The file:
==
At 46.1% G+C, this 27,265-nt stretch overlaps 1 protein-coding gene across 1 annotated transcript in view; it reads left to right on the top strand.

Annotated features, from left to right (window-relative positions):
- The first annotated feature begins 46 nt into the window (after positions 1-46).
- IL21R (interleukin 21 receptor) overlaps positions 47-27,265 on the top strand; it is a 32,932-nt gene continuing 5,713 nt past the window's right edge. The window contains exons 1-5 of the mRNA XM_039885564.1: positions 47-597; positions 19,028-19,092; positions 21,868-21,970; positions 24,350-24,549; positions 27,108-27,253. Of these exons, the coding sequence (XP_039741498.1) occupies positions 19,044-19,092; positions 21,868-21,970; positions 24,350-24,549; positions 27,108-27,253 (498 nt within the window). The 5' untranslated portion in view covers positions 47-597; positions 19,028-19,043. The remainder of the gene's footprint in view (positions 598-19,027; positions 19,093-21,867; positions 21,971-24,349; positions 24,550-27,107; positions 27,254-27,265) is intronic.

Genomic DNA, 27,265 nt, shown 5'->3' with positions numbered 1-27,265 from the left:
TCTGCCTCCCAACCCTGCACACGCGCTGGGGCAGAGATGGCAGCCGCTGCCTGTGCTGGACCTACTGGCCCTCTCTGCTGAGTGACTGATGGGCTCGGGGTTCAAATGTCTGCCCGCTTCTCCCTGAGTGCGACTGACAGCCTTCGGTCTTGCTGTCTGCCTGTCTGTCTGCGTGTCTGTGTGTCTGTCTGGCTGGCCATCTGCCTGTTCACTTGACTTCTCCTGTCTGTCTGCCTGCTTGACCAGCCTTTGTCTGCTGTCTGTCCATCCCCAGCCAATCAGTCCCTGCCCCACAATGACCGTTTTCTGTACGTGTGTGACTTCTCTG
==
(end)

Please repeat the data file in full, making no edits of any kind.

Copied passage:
At 46.1% G+C, this 27,265-nt stretch overlaps 1 protein-coding gene across 1 annotated transcript in view; it reads left to right on the top strand.

Annotated features, from left to right (window-relative positions):
- The first annotated feature begins 46 nt into the window (after positions 1-46).
- IL21R (interleukin 21 receptor) overlaps positions 47-27,265 on the top strand; it is a 32,932-nt gene continuing 5,713 nt past the window's right edge. The window contains exons 1-5 of the mRNA XM_039885564.1: positions 47-597; positions 19,028-19,092; positions 21,868-21,970; positions 24,350-24,549; positions 27,108-27,253. Of these exons, the coding sequence (XP_039741498.1) occupies positions 19,044-19,092; positions 21,868-21,970; positions 24,350-24,549; positions 27,108-27,253 (498 nt within the window). The 5' untranslated portion in view covers positions 47-597; positions 19,028-19,043. The remainder of the gene's footprint in view (positions 598-19,027; positions 19,093-21,867; positions 21,971-24,349; positions 24,550-27,107; positions 27,254-27,265) is intronic.

Genomic DNA, 27,265 nt, shown 5'->3' with positions numbered 1-27,265 from the left:
TCTGCCTCCCAACCCTGCACACGCGCTGGGGCAGAGATGGCAGCCGCTGCCTGTGCTGGACCTACTGGCCCTCTCTGCTGAGTGACTGATGGGCTCGGGGTTCAAATGTCTGCCCGCTTCTCCCTGAGTGCGACTGACAGCCTTCGGTCTTGCTGTCTGCCTGTCTGTCTGCGTGTCTGTGTGTCTGTCTGGCTGGCCATCTGCCTGTTCACTTGACTTCTCCTGTCTGTCTGCCTGCTTGACCAGCCTTTGTCTGCTGTCTGTCCATCCCCAGCCAATCAGTCCCTGCCCCACAATGACCGTTTTCTGTACGTGTGTGACTTCTCTG